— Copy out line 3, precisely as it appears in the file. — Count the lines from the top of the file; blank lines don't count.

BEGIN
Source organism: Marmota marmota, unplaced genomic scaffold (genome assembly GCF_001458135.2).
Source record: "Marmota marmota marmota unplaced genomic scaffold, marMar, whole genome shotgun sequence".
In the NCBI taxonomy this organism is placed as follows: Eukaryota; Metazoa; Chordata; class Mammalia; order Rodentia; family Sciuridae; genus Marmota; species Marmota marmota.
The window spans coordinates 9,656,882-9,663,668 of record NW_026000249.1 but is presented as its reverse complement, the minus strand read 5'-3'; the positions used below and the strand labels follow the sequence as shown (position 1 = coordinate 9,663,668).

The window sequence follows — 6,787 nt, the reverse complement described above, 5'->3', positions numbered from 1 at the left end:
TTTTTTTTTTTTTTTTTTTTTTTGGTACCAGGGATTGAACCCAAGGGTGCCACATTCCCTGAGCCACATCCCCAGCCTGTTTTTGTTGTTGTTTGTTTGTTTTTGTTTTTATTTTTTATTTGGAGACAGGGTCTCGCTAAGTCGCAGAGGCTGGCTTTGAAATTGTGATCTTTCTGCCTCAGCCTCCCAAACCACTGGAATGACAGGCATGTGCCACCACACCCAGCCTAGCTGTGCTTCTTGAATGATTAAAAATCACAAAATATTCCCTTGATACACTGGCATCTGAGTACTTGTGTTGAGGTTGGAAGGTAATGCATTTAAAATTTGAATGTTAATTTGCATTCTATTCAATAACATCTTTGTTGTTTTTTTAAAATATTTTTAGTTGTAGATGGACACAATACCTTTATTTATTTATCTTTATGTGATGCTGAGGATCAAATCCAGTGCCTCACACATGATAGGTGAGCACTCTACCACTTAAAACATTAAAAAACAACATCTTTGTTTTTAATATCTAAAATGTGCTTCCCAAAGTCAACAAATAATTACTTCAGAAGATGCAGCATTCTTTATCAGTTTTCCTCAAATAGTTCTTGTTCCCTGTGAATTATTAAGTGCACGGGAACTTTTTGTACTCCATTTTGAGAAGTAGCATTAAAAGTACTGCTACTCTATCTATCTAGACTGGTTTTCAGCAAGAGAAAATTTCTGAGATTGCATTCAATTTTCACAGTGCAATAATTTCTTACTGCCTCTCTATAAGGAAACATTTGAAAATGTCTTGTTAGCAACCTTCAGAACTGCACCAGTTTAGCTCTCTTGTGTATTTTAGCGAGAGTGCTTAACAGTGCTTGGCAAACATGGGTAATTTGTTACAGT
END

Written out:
In the NCBI taxonomy this organism is placed as follows: Eukaryota; Metazoa; Chordata; class Mammalia; order Rodentia; family Sciuridae; genus Marmota; species Marmota marmota.